Denmark says it saw Russian ship days before Nord Stream explosions

A Danish patrol boat took 26 pictures of the submarine rescue vessel

Picture provided by the Swedish Coast Guard of a leak from Nord Stream 2, on September 28 last year.  AP
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The Danish military on Friday said that it spotted a Russian submarine rescue ship in the Baltic Sea four days before underwater explosions ruptured the Nord Stream gas pipelines in September.

Denmark’s defence command told local daily Dagbladet Information that a Danish patrol boat took 26 pictures of the SS-750 ship near the Danish island of Bornholm on September 22.

The Russian vessel is designed for underwater operations and carries a small submarine on board.

The newspaper said the confirmation of the SS-750's sighting sheds new light on what led to the unexplained explosions.

They caused spectacular leaks visible from space and are still under investigation by Denmark, Sweden and Germany.

It was previously reported that the Danish military obtained 112 pictures of Russian vessels in the Bornholm area before the blasts, but this is the first time it has been confirmed that the SS-750 was among them, according to Dagbladet Information.

The Danish military refused to provide access to the pictures, saying they were part of “intelligence work.” The content of the remaining 86 photos remains unknown.

Dagbladet Information’s report confirms in part claims previously put forward by German news website t-online and open-source intelligence expert Oliver Alexander. They said they believed the SS-750 and five other Russian vessels were present near the site of the explosions.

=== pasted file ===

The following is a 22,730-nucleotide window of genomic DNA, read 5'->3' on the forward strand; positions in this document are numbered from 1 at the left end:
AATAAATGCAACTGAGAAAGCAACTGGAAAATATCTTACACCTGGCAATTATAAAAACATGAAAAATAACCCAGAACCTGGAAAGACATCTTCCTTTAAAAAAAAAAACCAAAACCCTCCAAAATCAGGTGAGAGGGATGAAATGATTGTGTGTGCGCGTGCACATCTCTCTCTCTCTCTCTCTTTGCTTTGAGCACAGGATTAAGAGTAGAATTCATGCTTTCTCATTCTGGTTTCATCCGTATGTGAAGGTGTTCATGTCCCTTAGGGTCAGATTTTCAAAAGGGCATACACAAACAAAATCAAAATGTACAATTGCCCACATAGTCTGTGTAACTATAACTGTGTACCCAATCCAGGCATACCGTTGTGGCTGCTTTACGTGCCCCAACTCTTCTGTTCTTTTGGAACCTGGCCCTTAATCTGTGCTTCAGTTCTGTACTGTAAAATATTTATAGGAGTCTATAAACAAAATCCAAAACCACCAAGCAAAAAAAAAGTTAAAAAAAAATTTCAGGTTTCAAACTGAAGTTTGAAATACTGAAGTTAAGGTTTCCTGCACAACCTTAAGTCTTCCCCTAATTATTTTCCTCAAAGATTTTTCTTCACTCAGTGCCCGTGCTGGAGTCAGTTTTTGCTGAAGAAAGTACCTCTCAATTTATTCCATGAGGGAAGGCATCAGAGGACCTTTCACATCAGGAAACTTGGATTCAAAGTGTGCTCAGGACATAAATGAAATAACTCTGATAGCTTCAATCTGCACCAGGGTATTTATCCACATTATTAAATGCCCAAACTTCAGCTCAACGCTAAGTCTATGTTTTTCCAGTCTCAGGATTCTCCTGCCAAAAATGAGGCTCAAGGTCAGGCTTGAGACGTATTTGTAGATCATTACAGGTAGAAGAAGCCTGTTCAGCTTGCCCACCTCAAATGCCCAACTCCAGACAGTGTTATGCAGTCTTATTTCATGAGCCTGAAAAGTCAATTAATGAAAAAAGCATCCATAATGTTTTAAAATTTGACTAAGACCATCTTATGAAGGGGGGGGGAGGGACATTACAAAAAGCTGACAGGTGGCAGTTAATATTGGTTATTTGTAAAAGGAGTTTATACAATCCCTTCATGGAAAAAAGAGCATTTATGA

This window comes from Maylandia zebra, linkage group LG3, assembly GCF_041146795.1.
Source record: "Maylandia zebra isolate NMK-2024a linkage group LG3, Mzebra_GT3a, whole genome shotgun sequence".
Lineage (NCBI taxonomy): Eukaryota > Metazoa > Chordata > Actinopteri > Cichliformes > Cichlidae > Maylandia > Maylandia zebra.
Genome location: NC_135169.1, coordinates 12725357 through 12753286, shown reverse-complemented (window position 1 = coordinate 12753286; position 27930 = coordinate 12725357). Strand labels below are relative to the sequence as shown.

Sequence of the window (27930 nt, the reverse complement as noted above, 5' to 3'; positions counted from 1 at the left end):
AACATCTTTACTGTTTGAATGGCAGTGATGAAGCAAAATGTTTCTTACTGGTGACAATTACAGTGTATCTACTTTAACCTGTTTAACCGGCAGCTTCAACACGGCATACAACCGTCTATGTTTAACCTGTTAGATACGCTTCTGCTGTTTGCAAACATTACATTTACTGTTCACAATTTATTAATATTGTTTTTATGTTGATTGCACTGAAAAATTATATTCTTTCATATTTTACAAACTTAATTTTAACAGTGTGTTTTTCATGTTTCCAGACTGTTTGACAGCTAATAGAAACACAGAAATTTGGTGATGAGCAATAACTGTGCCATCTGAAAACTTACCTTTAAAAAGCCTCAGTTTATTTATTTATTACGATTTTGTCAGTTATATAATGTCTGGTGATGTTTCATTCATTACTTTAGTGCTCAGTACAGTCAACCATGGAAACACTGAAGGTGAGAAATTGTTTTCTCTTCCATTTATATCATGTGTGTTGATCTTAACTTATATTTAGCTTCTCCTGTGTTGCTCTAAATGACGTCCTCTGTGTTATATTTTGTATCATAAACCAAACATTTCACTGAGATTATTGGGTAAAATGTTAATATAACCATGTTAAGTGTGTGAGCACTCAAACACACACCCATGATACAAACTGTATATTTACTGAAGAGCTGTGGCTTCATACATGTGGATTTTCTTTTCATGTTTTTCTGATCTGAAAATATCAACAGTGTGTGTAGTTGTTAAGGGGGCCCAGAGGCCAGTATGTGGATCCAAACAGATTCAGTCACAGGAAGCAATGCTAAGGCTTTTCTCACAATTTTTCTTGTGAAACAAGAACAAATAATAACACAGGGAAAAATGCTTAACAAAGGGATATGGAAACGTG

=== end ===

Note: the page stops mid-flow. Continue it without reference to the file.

Experts told the daily it was likely the six vessels were involved in what Sweden, Denmark and Germany have described as an act of sabotage.

Russia has denied being responsible for the attacks and has blamed the West, without providing evidence. The US and Ukraine have also denied involvement.

Satellite images indicate that the SS-750 left the Russian port of Kaliningrad shortly after midnight on September 21 and then switched off its data transmitters north of Poland.

Earlier this month, the Swedish prosecutor investigating the blasts said that a state actor’s involvement was the “absolute main scenario”, without being more specific.

In January, Germany raided a ship that may have been used to transport the explosives used to blow up the pipelines. German media reported the boat could have been used by a small Ukrainian or pro-Ukrainian group.

The Nord Stream 1 and Nord Stream 2 pipelines were built by Russia’s state-controlled Gazprom to send natural gas to Germany.

Updated: April 28, 2023, 9:58 AM